Romani was a poet and literary scholar who was the official librettist at La Scala in Milan. He did not usually make up his own stories, but since he was fluent in French, he often utilized popular plays from Paris stages. At that time, however, the laws pertaining to intellectual property rights were somewhat vague and Romani sometimes encountered problems. His libretto for Donizetti's later opera, Lucrezia Borgia, displeased Victor Hugo, the author of the play from which the opera text was taken. The French writer went to court and got an injunction that kept the opera from being performed until the title and many other aspects of the work were changed. Luckily for everyone involved, the making of L'Elisir was a much smoother ride, and its première on 12 May 1832, at the Teatro Canobbiana in Milan, was a rousing success. According to Opera America, L'Elisir is one of the most often performed of Donizetti's operas, holding a firm position as the twentieth most popular opera in the United States.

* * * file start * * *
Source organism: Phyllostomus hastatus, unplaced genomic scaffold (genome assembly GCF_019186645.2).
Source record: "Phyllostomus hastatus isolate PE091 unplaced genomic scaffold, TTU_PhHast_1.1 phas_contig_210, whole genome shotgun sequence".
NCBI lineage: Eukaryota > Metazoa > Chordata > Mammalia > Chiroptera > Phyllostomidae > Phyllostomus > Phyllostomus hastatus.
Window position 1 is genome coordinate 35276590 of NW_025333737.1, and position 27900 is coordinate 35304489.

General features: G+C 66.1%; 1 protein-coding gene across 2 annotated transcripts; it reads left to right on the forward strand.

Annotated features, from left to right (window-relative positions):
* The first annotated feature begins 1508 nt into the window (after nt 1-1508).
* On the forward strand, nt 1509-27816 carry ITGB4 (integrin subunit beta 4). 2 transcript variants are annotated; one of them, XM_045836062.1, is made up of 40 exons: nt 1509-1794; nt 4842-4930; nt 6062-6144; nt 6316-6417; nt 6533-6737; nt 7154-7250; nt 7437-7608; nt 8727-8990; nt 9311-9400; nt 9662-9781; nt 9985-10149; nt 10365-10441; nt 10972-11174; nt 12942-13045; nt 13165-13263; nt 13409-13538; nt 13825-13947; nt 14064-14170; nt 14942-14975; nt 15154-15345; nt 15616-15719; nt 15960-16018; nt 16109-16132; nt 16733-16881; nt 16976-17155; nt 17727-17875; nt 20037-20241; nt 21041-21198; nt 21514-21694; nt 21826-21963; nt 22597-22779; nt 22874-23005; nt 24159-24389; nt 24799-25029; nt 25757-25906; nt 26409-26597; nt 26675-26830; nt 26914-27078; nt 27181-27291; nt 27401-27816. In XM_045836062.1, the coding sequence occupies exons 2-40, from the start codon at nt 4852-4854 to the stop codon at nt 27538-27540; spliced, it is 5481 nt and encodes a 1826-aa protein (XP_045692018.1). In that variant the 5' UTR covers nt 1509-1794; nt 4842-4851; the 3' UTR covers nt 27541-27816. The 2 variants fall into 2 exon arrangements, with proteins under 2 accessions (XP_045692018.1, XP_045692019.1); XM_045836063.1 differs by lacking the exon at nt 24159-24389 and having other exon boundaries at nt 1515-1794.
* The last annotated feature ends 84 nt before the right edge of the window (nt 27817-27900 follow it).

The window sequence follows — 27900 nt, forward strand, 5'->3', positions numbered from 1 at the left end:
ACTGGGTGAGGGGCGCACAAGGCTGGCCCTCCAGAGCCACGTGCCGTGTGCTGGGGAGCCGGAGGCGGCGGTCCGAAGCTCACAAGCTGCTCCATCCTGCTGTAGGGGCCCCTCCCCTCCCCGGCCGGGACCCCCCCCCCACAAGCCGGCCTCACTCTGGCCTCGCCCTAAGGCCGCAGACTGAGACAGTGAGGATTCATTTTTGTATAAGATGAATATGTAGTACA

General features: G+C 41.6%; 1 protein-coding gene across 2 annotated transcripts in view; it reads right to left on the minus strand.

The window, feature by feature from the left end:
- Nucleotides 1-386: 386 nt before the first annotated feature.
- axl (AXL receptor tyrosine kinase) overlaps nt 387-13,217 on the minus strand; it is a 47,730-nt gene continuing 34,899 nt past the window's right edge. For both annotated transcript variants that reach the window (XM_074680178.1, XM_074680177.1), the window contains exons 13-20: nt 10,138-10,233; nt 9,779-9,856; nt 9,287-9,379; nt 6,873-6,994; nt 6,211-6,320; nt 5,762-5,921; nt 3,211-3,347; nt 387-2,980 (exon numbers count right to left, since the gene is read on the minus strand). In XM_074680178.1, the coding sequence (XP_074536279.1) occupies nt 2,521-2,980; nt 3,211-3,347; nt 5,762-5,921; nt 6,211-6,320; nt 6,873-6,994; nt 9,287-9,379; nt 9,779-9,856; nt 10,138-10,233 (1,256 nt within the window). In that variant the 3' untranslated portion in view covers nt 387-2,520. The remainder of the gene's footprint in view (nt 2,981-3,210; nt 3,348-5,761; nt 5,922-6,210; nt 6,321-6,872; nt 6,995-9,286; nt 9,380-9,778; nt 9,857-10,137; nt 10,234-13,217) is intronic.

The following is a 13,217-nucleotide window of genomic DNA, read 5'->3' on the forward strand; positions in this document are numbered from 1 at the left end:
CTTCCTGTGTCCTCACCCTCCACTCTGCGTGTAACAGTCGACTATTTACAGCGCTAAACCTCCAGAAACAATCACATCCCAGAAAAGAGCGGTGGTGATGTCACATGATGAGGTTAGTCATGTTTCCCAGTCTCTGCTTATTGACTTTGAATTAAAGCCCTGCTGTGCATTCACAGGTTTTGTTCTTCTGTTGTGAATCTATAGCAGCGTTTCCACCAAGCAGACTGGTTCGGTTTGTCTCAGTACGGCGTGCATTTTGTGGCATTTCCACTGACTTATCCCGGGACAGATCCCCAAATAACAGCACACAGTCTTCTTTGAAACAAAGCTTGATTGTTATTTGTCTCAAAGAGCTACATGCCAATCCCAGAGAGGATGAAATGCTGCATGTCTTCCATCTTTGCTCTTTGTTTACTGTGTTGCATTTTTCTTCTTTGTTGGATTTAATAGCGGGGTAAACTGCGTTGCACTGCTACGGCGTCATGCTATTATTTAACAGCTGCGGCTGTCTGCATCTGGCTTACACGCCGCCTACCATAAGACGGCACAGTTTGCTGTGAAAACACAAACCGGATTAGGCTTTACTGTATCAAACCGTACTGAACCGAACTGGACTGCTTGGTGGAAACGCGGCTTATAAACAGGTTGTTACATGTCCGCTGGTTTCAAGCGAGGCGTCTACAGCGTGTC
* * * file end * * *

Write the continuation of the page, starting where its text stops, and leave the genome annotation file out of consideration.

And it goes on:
Giuseppe Filianoti as Nemorino and Nino Machaidze as Adina in L A Opera's 'The Elixir of Love'. Photo © 2009 Robert Millard
Giuseppe Filianoti as Nemorino and Nino Machaidze as Adina in L A Opera's 'The Elixir of Love'. Photo © 2009 Robert Millard

On 12 September, Los Angeles Opera opened its 2009-2010 season with a star-studded performance of The Elixir of Love. The plaza outside the theater was festooned with fresh flowers and crystal chandeliers. Upon entering, each ticket holder received a glass of champagne mixed with pomegranate juice. That underscored the gala atmosphere and possibly the idea that the local economy was emerging from recession. Although the production by Stephen Lawless was not new, it had not been seen in Los Angeles in quite some time so it was not overly familiar to much of the audience. Johan Engels' scenery evoked the hard work of nineteenth century farm life with its hay stacks and barn structure. The costumes, too, were simple and in natural colors that could have been seen in a rural setting at that time. Joan Sulliven-Genthe's lighting made onlookers aware of the Italian sun and its benefit to the earth.